Physics:Christensen failure criterion

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The Christensen failure criterion is a material failure theory for isotropic materials that attempts to span the range from ductile to brittle materials. [1] It has a two-property form calibrated by the uniaxial tensile and compressive strengths T [math]\displaystyle{ \left (\sigma_T\right ) }[/math] and C [math]\displaystyle{ \left (\sigma_C\right ) }[/math]. The theory was developed by R. M. Christensen and first published in 1997.[2][3]


The Christensen failure criterion is composed of two separate subcriteria representing competitive failure mechanisms. when expressed in principal stress components, it is given by :

Polynomial invariants failure criterion

For [math]\displaystyle{ 0\le\frac{T}{C}\le1 }[/math]

[math]\displaystyle{ \left (\frac{1}{T}-\frac{1}{C} \right )\left (\sigma_1+\sigma_2+\sigma_3\right )+\frac{1}{2TC}\left [\left (\sigma_1-\sigma_2\right )^2+\left (\sigma_2-\sigma_3\right )^2+\left (\sigma_3-\sigma_1\right )^2\right ]\le 1 }[/math]






Coordinated Fracture Criterion

For [math]\displaystyle{ 0\le \frac{T}{C}\le \frac{1}{2} }[/math]

[math]\displaystyle{ \begin{array}{lcl} \sigma_1 & \le & T \\ \sigma_2 & \le & T \\ \sigma_3 & \le & T \end{array} }[/math]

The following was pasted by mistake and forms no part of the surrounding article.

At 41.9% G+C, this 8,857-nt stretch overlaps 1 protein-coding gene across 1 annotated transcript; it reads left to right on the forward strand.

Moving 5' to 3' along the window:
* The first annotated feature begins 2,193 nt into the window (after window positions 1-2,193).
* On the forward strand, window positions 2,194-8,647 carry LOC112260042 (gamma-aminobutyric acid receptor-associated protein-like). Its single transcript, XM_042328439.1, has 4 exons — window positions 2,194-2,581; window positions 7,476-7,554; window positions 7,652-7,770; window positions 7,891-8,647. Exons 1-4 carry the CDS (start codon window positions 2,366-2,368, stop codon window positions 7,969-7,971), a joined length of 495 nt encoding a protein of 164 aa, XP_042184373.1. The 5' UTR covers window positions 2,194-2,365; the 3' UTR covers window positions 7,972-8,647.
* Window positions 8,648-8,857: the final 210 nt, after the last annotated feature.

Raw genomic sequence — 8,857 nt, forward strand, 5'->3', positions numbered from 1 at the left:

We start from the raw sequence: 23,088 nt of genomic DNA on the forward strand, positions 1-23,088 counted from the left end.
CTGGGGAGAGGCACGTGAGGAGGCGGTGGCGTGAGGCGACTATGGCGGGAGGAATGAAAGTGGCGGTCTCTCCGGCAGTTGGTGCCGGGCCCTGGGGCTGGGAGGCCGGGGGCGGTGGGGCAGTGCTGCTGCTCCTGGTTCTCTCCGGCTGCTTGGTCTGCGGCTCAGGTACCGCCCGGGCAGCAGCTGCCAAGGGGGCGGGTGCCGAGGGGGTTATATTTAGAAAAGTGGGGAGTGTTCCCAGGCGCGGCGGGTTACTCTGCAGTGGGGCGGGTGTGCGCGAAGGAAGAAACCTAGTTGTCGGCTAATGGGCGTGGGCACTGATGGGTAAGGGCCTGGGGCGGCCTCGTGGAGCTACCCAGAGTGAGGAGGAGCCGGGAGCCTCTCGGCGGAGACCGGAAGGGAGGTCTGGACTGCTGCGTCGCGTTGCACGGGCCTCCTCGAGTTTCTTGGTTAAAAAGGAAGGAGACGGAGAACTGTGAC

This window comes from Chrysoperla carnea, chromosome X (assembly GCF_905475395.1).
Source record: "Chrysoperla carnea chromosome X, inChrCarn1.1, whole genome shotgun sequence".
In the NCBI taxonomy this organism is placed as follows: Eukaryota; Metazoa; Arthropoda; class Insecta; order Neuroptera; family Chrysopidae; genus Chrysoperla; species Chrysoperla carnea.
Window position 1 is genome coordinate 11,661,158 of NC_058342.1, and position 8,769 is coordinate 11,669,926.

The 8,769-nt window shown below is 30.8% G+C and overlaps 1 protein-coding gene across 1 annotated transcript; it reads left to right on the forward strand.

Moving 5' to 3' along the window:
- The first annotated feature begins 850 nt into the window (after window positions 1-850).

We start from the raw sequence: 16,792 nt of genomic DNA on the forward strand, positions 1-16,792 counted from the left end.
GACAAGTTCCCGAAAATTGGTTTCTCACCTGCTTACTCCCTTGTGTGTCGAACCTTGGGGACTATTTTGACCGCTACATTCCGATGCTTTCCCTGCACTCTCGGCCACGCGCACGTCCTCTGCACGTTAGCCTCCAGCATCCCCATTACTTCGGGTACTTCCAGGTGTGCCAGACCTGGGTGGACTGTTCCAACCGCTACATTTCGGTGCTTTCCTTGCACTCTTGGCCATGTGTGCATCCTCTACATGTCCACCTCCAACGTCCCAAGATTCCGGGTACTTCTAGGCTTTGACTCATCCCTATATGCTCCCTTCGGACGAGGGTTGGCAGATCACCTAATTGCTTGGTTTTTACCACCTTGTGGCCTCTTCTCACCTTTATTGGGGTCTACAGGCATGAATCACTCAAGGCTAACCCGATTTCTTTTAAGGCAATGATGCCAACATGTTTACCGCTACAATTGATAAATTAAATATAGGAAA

A criteron illustrated
For plane stresses,[math]\displaystyle{ \sigma_3 = 0 }[/math] and T/C=0.3(brittle materials). Blue line is polynomial invariants failure criterion (1). Red line is coordinated fracture criterion(2).

The geometric form of (1) is that of a paraboloid in principal stress space. The fracture criterion (2) (applicable only over the partial range 0 ≤ T/C ≤ 1/2 ) cuts slices off the paraboloid, leaving three flattened elliptical surfaces on it. The fracture cutoff is vanishingly small at T/C=1/2 but it grows progressively larger as T/C diminishes.

The organizing principle underlying the theory is that all isotropic materials admit a distinct classification system based upon their T/C ratio. The comprehensive failure criterion (1) and (2) reduces to the Mises criterion at the ductile limit, T/C = 1. At the brittle limit, T/C = 0, it reduces to a form that cannot sustain any tensile components of stress.

Many cases of verification have been examined over the complete range of materials from extremely ductile to extremely brittle types.[1] Also, examples of applications have been given. Related criteria distinguishing ductile from brittle failure behaviors have been derived and interpreted.

Applications have been given by Ha[4] to the failure of the isotropic, polymeric matrix phase in fiber composite materials.

See also


  1. 1.0 1.1 Christensen, R. M.,(2010),
  2. Christensen, R.M. (1997).Yield Functions/Failure Criteria for Isotropic Materials, Pro. Royal Soc. London, Vol. 453, No. 1962, pp. 1473–1491
  3. Christensen, R.M. (2007), A Comprehensive Theory of Yielding and Failure for Isotropic Materials, J. Engr. Mater. and Technol., 129, 173–181
  4. S. K. Ha, K. K. Jin and Y. C. Huang,(2008), Micro-Mechanics of Failure (MMF) for Continuous Fiber Reinforced Composites. Journal of Composite Materials, vol. 42, no. 18, pp. 1873–1895.